A collision domain is a logical area in a computer network where data packets can collide with one another. The term is used mainly with regard to ethernet, which is by far the most commonly used type of local area network (LAN).
A collision occurs when two or more devices attempt to send a signal along the same transmission channel at the same time. It can result in garbled, and thus useless, messages.
Collision domains can range in size from a single segment of cable to an entire network, at least a small one. They are extended by physical layer (OSI layer one) devices, such as repeaters and hubs, because such devices automatically forward all data that is sent on the cable or other media; they are broken up by data link layer and network layer (OSI layers two and three, respectively) devices, such as bridges, switches and routers.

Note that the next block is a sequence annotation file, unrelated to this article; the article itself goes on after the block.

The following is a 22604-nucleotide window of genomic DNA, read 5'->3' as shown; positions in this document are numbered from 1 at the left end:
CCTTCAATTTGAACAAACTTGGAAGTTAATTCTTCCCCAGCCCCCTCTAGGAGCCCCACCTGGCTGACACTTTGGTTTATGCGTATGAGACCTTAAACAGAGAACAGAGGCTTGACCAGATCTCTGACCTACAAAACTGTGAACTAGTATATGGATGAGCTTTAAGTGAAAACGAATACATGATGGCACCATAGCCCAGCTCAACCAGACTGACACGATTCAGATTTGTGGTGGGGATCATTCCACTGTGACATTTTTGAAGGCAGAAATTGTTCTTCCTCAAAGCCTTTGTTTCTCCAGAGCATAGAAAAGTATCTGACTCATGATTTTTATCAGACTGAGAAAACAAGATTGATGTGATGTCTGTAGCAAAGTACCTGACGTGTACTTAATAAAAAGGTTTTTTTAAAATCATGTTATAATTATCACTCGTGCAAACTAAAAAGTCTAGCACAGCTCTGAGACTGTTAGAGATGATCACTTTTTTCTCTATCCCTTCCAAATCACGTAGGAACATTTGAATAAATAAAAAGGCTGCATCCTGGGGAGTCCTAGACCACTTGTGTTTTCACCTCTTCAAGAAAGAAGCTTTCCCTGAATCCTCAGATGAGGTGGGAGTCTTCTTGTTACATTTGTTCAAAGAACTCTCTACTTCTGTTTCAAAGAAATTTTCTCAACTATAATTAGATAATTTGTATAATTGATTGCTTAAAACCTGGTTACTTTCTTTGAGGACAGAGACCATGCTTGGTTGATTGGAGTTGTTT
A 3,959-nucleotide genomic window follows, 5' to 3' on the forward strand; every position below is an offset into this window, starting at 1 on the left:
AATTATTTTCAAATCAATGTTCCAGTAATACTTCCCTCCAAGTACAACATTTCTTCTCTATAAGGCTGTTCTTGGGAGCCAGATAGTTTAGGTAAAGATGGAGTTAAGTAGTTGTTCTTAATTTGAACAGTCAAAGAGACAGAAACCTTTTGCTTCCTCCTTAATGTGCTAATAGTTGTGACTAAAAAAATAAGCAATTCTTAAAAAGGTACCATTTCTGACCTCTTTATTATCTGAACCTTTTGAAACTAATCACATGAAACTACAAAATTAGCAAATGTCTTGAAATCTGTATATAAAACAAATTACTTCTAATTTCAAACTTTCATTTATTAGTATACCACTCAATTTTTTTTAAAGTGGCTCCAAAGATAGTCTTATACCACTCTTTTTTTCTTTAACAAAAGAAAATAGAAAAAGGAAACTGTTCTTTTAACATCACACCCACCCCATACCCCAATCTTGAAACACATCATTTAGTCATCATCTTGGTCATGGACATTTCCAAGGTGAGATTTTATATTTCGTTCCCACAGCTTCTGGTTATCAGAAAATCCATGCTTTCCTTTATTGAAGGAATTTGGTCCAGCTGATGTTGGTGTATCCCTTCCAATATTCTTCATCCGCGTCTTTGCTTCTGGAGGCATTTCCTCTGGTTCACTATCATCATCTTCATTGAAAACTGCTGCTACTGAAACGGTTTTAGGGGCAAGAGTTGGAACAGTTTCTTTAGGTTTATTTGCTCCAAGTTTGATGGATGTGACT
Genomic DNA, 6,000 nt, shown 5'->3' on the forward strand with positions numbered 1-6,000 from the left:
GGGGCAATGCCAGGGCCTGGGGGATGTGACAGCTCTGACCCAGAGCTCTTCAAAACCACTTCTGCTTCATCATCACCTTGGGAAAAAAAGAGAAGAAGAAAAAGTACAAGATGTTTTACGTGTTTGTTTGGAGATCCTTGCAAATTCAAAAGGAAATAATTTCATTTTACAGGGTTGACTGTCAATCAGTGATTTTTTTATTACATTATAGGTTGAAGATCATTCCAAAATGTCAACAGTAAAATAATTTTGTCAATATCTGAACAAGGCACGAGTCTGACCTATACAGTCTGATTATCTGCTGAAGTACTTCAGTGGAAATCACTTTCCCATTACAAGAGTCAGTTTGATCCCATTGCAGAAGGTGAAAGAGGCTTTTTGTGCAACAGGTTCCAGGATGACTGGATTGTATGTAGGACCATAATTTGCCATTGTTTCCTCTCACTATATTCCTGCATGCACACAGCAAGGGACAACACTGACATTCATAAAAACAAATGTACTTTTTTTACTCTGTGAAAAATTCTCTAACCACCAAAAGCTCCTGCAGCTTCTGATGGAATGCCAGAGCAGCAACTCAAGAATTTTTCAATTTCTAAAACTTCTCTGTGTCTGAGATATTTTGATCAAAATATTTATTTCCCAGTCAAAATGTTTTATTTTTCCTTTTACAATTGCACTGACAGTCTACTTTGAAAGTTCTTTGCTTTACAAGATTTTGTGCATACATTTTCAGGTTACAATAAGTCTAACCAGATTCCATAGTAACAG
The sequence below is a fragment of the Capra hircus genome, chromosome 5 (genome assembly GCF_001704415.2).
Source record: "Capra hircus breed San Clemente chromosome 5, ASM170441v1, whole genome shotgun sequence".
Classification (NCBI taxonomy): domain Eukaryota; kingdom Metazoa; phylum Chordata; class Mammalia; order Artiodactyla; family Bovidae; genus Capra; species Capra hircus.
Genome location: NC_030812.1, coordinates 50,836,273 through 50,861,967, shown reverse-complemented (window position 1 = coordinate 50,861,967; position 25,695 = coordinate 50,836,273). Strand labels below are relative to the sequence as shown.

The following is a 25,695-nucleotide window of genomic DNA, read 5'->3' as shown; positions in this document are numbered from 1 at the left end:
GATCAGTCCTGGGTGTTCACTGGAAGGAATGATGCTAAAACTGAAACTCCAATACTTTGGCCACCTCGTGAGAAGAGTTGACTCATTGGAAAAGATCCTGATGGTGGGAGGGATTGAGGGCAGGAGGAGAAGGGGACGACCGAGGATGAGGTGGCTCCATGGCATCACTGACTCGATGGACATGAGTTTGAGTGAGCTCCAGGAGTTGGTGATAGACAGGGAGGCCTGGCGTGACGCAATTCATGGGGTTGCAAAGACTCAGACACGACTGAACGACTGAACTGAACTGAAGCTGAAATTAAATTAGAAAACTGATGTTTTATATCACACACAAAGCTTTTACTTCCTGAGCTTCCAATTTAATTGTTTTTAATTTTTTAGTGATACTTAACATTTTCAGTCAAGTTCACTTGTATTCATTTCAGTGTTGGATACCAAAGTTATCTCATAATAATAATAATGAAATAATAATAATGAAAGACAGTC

Thus, a collision domain could also be defined as being all the network segments between a pair of bridges or other layer two devices.
The optimal size of a collision domain depends on a number of factors. Among them is the number of collisions, as a higher number of them results in a lower efficiency of the network.
Created September 30, 2005.